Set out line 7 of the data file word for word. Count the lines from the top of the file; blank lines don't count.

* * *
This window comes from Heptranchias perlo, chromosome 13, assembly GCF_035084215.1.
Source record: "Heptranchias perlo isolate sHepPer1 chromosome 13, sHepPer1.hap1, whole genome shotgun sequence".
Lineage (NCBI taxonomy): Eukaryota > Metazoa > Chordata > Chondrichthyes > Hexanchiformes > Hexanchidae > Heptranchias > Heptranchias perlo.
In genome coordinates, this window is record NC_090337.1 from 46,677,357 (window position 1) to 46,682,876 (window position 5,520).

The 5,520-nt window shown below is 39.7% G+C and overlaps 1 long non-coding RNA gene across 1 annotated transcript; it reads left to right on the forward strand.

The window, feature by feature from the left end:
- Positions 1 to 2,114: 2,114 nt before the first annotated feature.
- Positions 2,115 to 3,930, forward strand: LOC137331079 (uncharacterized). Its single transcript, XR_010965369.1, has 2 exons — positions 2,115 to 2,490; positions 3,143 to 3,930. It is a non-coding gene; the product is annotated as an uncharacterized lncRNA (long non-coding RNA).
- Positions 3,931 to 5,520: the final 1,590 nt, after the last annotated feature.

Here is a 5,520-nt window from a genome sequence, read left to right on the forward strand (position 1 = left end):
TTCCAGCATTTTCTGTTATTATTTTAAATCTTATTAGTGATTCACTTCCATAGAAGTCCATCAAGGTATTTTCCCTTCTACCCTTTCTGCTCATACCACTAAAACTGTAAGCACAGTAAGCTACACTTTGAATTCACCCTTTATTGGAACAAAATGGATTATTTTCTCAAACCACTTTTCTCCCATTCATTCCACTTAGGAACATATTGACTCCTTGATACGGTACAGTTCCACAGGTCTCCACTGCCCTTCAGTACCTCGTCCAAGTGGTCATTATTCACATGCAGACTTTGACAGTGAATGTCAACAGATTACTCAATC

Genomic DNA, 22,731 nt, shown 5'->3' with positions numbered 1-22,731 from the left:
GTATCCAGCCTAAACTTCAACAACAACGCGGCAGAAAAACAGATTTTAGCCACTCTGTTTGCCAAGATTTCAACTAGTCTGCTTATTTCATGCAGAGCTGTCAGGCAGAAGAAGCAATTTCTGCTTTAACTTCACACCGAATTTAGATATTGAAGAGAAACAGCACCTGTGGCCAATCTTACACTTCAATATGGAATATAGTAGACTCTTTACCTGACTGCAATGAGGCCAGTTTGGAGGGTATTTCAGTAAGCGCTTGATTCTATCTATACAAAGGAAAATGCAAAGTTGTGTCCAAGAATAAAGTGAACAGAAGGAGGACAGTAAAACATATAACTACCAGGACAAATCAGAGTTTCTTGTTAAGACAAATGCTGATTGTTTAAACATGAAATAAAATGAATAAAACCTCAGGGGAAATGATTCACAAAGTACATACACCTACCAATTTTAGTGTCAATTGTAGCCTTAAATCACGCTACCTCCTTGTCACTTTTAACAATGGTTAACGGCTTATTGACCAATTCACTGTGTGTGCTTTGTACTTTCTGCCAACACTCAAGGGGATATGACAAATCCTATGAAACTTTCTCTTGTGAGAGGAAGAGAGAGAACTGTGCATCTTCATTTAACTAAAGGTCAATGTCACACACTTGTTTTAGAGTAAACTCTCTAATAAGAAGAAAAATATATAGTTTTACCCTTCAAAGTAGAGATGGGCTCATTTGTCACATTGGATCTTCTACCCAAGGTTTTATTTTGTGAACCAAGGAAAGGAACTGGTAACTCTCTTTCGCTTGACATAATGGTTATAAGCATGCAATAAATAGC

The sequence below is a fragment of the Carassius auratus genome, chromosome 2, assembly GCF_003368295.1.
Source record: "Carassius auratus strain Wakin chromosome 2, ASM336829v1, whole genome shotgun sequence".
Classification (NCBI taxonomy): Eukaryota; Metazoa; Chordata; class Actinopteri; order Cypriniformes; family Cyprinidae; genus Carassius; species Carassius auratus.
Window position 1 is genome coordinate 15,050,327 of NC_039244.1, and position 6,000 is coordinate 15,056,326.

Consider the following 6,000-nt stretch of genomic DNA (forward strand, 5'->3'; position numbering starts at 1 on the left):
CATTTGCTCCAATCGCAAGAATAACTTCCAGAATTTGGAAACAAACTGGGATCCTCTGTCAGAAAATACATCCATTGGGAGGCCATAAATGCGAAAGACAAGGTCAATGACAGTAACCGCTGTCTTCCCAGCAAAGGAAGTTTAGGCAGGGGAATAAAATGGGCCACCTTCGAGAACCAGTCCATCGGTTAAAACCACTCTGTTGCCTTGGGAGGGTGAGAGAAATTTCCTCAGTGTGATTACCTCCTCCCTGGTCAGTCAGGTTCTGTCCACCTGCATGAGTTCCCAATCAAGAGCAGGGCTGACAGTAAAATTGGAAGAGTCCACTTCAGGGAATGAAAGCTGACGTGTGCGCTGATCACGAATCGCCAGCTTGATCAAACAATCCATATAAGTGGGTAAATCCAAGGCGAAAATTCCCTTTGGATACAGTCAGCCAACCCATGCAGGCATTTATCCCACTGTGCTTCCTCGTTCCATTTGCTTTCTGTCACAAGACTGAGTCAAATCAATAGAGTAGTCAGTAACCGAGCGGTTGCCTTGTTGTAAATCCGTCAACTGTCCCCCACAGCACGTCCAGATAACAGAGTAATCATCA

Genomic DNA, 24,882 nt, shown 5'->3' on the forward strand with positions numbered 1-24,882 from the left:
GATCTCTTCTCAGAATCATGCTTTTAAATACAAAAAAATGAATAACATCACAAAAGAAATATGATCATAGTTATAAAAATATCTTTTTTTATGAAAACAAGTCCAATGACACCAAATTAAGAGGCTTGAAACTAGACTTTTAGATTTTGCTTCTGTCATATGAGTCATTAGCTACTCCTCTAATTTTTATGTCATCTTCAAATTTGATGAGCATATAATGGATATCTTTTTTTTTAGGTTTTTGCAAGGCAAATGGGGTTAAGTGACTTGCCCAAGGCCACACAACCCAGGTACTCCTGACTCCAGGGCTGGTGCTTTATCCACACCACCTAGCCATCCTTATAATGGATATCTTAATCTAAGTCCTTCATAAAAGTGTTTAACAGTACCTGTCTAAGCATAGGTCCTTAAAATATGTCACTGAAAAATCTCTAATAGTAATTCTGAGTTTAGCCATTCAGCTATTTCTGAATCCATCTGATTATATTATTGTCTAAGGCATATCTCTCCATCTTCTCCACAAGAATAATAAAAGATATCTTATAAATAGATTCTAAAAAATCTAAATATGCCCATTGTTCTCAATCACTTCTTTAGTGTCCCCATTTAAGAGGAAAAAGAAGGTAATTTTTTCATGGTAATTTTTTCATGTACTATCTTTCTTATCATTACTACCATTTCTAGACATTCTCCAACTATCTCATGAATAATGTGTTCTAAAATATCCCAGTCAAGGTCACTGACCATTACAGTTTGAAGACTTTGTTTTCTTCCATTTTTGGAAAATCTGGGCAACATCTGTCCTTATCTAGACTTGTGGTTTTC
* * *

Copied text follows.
- Positions 1 to 2,114: 2,114 nt before the first annotated feature.